I’ve been thinking lately about how people grow to learn Photoshop and retouching, and how I went from being a photographer to becoming a square-eyed digital sort of person.

It starts with the frustration of trying to achieve something in-camera, or obtain a certain colour effect. Once you start dabbling you find a couple of effects you get excited about, and then you use them on everything… till you realise that in fact that didn’t quite work. Then you start reading up and trying out YouTube tutorials, download lots of Photoshop Actions and you apply it ALL to one image, feeling like you’ve developed a lot, but ending up with a complete mess. Take 3: You start finding your own way. It works, but not quite. It’s long winded and complicated. Take 4: The penny drops. You realise that it has to be simpler. It has to be built on know-how and skill.


Having gone through all these stages myself, I recognise them in others. I recognise the urgency of wanting to get straight to what you want to achieve, without having to watch 7 hours on a video tutorial or DVD. I recognise the pressure on photographers and retouchers to deliver to deadlines and the need for efficiency in the industry. And I’ve seen quite a few retouchers who needed help in untangling a job or boosting their skills.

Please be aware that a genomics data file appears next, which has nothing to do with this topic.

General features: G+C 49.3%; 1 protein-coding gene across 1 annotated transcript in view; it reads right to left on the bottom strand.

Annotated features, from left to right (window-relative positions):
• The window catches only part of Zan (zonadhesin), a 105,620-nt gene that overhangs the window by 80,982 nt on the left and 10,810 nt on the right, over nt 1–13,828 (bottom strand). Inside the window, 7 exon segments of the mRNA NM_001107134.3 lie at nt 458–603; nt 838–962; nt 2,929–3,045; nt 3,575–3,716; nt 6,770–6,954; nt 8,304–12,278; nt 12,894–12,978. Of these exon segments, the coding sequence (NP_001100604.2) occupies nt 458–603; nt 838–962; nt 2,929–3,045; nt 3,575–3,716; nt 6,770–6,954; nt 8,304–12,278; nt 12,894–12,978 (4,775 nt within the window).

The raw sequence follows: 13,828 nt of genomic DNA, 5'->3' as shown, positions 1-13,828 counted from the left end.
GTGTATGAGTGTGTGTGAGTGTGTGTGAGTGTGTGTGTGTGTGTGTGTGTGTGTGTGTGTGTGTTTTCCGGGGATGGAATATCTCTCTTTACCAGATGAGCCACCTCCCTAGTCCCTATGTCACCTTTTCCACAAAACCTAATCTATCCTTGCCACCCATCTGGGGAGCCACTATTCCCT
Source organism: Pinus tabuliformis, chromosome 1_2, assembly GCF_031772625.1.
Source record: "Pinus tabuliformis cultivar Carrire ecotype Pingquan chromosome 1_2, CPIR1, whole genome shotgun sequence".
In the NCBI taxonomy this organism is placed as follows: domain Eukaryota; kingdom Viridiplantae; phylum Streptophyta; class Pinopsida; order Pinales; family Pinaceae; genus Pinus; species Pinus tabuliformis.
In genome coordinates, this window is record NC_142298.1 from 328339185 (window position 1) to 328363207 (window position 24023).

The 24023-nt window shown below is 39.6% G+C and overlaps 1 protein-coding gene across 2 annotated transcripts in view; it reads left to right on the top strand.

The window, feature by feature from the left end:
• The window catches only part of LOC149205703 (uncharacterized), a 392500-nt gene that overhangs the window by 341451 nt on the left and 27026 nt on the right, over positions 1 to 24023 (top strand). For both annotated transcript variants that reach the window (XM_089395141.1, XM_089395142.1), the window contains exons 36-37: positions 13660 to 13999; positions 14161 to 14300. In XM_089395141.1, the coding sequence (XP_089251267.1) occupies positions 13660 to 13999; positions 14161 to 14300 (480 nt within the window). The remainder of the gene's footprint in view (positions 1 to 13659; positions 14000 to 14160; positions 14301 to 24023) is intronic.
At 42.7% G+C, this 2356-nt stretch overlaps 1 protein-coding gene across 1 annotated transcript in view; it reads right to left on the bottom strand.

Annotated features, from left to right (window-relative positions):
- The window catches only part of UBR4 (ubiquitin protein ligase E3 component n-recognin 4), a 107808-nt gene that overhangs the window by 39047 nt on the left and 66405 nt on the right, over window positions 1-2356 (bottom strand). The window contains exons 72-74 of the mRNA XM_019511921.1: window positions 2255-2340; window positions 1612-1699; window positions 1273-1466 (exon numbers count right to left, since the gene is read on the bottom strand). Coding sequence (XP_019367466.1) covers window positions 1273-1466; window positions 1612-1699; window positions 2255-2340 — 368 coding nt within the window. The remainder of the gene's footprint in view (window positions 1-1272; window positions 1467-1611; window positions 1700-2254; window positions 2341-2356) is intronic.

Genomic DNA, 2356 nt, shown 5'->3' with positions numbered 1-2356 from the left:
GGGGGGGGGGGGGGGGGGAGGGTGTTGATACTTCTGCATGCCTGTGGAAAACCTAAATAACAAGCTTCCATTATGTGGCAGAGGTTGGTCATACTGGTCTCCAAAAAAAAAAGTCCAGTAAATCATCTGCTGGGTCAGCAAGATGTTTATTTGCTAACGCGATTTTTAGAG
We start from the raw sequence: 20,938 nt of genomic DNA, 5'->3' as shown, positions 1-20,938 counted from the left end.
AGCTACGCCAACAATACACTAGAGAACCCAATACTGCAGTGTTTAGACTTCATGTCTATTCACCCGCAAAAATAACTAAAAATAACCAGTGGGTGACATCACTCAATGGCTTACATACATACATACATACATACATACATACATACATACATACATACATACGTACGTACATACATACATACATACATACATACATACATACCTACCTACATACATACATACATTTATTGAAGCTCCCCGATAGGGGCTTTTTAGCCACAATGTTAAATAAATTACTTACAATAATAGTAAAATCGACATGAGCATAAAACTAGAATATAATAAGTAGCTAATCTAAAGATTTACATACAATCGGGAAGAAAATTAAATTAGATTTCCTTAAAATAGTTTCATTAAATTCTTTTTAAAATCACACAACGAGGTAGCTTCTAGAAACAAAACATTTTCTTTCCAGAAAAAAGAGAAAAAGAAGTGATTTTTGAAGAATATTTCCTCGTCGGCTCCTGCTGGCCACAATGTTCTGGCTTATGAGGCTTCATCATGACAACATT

I have learned primarily from books and industry retouchers, plus lots of practice and experimentation. My first experience was when I swapped a Photoshop 5 training session for a haircut. (Not CS5!) The (then) guru Maxwell Ferguson taught me Photoshop’s Curves and I tamed his lion’s mane. There weren’t any Photoshop tutorials on the internet, and I tried to apply 10 years of darkroom work to my digital images. In vain… my blacks were too rich and my pixel retouching was a mess. I then took an evening course twice a week and stayed up the whole night.


After sleepless nights of Photoshop practicing, I improved my Photoshop skills fast. One or two times after the evening class, I couldn’t get to the studio and my computer, and what I’d learnt the previous night had all but evaporated when I came in the next morning. Which neatly takes me to point #1…